The recent QSO Today virtual event was premised on the idea that a ham will give up their time and will pay their money to receive immediate access to special deals and the latest information.
There is a certain part of this value proposition that is valid. A run to Dayton costs you time and money for sure.
But like so many of us, I personally wasn’t willing to give up a weekend to watch ham radio stuff while discounting the reality going on around me.
When you go to Dayton the displacement from you usual nurtures participating in the event.
When you are at home your real life doesn’t retreat. Usually you know the consequences of ignoring the reality around you – wife gets mad, dishes pile up, the dog howls to be let back in, the snow needs shoveling, and somehow those vendors & restaurants that feed you a a hamfest didn’t show up for you virtual event.
Nobody buys you a beer, whispers check out the Brand-X booth’s prototypes or will haggle with you when you want to new code keys so you can gift one to a friend.
The virtual event offers fractional experience while still expecting a heavy time demand and as of this year an entrance fee.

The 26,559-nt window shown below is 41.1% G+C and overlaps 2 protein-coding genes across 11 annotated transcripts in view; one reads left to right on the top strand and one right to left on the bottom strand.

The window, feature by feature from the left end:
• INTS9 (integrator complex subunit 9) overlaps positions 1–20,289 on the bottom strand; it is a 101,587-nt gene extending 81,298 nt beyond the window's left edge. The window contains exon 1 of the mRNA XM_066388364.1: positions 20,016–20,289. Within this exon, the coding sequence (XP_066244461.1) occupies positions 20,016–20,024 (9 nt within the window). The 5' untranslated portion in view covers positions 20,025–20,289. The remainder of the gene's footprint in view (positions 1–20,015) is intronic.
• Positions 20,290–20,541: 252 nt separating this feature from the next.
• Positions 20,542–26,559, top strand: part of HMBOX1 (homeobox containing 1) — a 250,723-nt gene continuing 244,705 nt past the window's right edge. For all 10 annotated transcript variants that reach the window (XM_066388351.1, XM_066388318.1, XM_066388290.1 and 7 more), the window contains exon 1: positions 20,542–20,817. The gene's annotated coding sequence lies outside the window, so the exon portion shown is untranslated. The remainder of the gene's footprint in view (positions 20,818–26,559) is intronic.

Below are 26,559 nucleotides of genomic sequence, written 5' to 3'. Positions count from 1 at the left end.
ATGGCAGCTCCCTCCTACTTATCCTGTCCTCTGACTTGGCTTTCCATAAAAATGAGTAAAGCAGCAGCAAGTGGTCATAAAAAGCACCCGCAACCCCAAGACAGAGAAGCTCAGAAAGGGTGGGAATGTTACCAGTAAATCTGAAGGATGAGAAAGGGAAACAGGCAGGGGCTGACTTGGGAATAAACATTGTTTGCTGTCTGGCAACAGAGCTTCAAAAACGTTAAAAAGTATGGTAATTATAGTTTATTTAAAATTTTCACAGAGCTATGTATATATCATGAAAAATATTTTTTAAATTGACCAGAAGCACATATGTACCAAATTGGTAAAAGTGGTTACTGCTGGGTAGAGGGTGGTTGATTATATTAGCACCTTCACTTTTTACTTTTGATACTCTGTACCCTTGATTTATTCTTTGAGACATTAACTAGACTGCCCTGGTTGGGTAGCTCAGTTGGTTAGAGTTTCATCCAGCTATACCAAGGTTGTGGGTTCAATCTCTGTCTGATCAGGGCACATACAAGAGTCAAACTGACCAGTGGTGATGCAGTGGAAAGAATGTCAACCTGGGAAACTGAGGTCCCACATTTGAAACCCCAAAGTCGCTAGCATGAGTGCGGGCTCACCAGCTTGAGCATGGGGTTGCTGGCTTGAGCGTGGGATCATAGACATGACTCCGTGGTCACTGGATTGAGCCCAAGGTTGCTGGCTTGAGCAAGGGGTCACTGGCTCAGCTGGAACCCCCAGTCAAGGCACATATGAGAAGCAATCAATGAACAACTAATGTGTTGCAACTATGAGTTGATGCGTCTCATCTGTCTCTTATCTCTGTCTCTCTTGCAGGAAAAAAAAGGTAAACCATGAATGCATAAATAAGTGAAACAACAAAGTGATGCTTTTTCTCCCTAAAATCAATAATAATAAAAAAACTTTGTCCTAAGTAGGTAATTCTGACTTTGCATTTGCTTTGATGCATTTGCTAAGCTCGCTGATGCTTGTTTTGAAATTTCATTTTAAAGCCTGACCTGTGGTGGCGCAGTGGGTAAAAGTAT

Perhaps I have arrived at a point of life where a bit of quiet, solitude and focus are appreciated. If I buy a Sunday newspaper I throw out the huge wad of ads because I value my time more than any discount on frozen chicken tenders at some grocery store I never go to anyway would save me.
Remember the choice to give up a weekend and spend the money is irreversible, where the choice to sit it out until later is not an absolute, as I can reverse much by either buying a late ticket to watch the materials during the embargo month, asking the manufacturers/presenters directly for it, or participating vicariously through others reporting on the event. While I cannot retrieve the immediacy of attending at the moment, everything else is reversible.
Personally again I favor the reversible over the irreversible whenever there is a bias in decision making of a risk of significant lost time.
Harvesting the materials later also lets the quality filter of attendee’s responses vet what I spend time on later.
And I don’t have to sit around while the presentation team’s techies try to fix the technical flaws.
Again paying the ten bucks is only annoying (unless they agree to not sell my information to advertisers, the payment will result in spam emails) but the gamble that my time would or wouldn’t be well spent is the real issue.